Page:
Date of Award

2009

Degree Type

Thesis

Degree Name

Bachelor of Contemporary Arts Honours

School

Communications and Arts

Faculty

Faculty of Education & Arts

First Advisor

Dr Nien Schwarz

Abstract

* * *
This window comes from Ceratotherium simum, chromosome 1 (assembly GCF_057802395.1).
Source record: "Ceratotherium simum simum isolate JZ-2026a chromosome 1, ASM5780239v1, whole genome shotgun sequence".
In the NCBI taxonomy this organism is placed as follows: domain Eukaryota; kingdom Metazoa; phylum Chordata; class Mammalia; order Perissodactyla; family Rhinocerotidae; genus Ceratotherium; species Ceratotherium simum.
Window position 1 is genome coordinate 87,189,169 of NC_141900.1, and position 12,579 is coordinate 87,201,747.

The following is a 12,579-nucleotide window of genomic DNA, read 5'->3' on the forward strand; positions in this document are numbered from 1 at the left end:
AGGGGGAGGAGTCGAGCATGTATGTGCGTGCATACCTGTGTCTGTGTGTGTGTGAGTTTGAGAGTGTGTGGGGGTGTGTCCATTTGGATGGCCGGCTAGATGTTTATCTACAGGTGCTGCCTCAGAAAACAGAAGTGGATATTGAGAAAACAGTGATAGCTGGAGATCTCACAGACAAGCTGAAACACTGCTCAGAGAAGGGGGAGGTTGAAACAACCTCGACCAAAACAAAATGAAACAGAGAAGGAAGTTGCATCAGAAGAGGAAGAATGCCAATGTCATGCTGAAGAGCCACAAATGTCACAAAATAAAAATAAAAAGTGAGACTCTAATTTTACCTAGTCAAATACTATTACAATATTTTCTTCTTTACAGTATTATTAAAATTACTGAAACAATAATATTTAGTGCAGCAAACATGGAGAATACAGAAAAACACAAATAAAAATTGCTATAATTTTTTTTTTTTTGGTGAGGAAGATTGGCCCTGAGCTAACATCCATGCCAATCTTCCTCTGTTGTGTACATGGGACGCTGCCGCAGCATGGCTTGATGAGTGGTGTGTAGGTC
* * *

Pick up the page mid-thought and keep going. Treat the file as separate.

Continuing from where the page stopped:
This study examines closely some of the artworks produced by Howard Taylor, Ronald Searle and Ludwig Hirschfeld Mack while they were interned as prisoners of war (POWs) during World War II (WWII). It examines the significance of their POW and post-war artworks in the context of their experiences in WWII, the institutional representation of WWII POW art generally and, more broadly, the context in which wars shape the creative output of imprisoned soldiers and civilians. It further examines how POW artwork has influenced the choice of subject matter for some contemporary artists. I discuss a certain invisibility of POW artwork in public institutions and examine the neglected status of POW artwork in institutional culture, with the intention of reinforcing its significance in contemporary culture as an ethical tool for avoiding war and informing my own visual arts practice. The research deliberately circumvents 'official' war art, which is art commissioned by political representatives, executed by professional artists and intended for public display. I argue that official art is commonly associated with propaganda, victorious or heroic events, serving to illustrate concepts of nationhood. I explore the reasons why and how some POWs produced visual art and find that POW art has in the main memorialised events, and serves religious purposes and economic purposes such as the exchange of goods for food, and also functioned as a means of secretly passing on information. Art making was also a way to alleviate boredom by providing occupation and mental stimulation.

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